Wednesday, 27 May 2015

Manual Settings on Cameras

So you've taken the plunge and invested in a new (or second hand) camera, but maybe you're not so sure what all the dials do and what all the settings actually mean. When I was 18 and I got my first DSLR, I didn't know what it all meant, either - but once I got the hang of the basics, it eventually came together. This is a beginner’s guide with a very basic overview of the camera settings, where I've tried to make everything as simple and straightforward as possible. 

Whatever camera you have, it's basically a box that records light. In a nutshell, most of the things you'll need to learn are about how the camera lets in light. It's all about figuring out the best setting to get the effect you want while also getting the right exposure (the right amount of light). Too much light means overexposed images, and too little light means underexposed images.  I'll explain the main three settings which change how your camera lets in light and what they all mean, and then we'll chat about how to adjust the settings with the M, A, S and P dials. There's a lot more to photography than this, but this is a good place to start.

The Three Main Settings: Shutter Speed, Aperture and ISO

Shutter Speed

The shutter speed controls how long the shutter on the camera is open for. A short shutter speed will only capture a fraction of a second, giving a still, frozen image. Longer shutter speeds will capture more movement and give the impression of a blur. If you want to record movement with a long shutter speed, you’re going to need a tripod. Slower shutter speeds let in more light, while faster shutter speeds let in less.


You know those portraits with the really nice background blur? Yeah, that’s aperture. When it's set to a small number, it's called a wide aperture (such as f/2) which will let in more light and make the image softer. Higher apertures (such as f/8 and above) are more ideal for landscapes or other images where you want everything to be crisp and in focus.


The darker the place where you’re taking the image = the higher the ISO. This increases the camera’s sensitivity, meaning you can get an image in a dark room without a flash. If you’re outside on a sunny day, ISO 100 will be fine - however, if you’re in a bar getting pictures of your friends without using the flash, you’ll probably need at least ISO 1600 or higher. Keep in the mind that the higher the setting, the more grainy the image, so use it wisely. Try not to go over 1600 unless you really have to.

Still here? Well done. Confused? I was too at first, but you'll get the hang of it. Now you hopefully have a better idea of what those three settings do, it might be easier to understand that if you want to use a certain setting for a certain effect, you may have to change the other settings as well to get perfectly exposed images. For example: if you want to photograph something and get a blurry background and set your camera to a wide aperture setting, you may find that the image is overexposed, and that you need to use a faster shutter speed to compensate.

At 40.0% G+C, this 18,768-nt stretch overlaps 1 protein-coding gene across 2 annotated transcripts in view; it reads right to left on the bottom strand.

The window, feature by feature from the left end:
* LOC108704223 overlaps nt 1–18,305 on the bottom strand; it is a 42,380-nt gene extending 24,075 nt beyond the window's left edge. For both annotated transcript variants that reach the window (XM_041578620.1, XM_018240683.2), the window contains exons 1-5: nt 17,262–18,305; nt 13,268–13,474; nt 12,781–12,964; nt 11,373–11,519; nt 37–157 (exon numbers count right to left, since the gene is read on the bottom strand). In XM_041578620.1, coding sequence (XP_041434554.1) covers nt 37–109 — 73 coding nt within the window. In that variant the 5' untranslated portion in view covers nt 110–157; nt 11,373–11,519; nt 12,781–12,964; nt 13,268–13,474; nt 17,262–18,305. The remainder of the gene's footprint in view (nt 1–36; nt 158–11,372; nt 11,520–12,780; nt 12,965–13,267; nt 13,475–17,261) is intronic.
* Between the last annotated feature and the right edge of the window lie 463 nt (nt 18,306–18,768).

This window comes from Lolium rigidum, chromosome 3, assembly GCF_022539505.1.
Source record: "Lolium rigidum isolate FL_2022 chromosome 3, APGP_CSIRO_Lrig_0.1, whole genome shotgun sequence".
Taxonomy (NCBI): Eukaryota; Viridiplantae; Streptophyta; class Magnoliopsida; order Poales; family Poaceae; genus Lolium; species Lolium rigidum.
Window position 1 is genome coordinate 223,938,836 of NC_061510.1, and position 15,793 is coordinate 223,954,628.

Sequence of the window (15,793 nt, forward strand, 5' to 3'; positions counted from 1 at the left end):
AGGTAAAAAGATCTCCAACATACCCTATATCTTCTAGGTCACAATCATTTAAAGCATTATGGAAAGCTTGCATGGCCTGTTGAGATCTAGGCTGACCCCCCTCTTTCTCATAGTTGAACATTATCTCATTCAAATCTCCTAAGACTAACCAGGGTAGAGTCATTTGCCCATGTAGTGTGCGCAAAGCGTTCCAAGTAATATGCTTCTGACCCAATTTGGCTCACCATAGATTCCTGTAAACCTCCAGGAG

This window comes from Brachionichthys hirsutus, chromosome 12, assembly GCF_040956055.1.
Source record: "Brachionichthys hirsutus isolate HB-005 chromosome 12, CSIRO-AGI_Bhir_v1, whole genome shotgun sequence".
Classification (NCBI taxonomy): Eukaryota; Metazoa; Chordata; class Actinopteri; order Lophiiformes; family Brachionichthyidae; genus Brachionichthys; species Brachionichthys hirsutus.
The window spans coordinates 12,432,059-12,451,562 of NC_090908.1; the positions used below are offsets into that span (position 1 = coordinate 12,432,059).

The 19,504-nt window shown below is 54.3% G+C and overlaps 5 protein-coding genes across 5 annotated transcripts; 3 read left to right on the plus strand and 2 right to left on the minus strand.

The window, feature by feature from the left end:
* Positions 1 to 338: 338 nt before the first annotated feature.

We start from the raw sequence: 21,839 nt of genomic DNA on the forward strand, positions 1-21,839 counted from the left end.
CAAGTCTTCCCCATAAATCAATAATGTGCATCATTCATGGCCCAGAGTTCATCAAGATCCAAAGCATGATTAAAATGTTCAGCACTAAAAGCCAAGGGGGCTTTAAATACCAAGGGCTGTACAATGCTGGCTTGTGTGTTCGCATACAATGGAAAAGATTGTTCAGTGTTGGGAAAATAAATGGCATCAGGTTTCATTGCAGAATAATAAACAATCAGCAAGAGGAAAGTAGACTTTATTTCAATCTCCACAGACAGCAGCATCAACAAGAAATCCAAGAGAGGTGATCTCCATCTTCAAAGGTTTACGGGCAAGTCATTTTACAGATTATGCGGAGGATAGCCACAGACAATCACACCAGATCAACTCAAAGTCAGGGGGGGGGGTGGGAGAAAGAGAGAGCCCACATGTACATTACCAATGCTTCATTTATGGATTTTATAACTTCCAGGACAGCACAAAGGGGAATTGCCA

The M, A, S and P Dials

P Mode = Programme

This is a good mode for people who feel like they need more to work with than the auto mode but are still a little scared of controlling the shutter speeds and aperture. P will allow you to adjust the exposure compensation so that you can under or over expose your images, and change the ISO and white balance or set them both to auto, but will decide the shutter speed and aperture for you.

S = Shutter Priority

Shutter Priority is all in the name, it's will allow you to change the shutter speed as well as everything you can change on P Mode but will calculate the aperture for you. This is good if you want to use a certain shutter speed (for example, if you wanted to make sure your camera was at a fast enough shutter speed to prevent camera shake), but may not want to change the aperture every single time to compensate for it.

A = Aperture Priority

Kind of along the same lines as Shutter Priority, but with the aperture. So you can change everything you can in Programme as well as the aperture, but the camera will automatically figure out what shutter speed to use with it. Personally, this is the one I use most of the time for blog photography.

M = Manual Mode

Manual Mode lets you change all the settings. This is ideal for time lapses, filming videos, or for other scenarios where it's important that the settings don't change over time.

Does your camera look a bit less scary now? I hope so. Let me know if you found this helpful! Like I said at the beginning, there's a lot more to photography than just these settings, but I really hope it helps some of you try out the manual controls on your cameras and experiment with photography. 

If you have any questions, let me know in the comments. If I get a lot of the same questions or requests to talk about other settings, I'll do a follow up article.

1 comment:

  1. This was so helpful Thankyou! This is going to be my go to guide x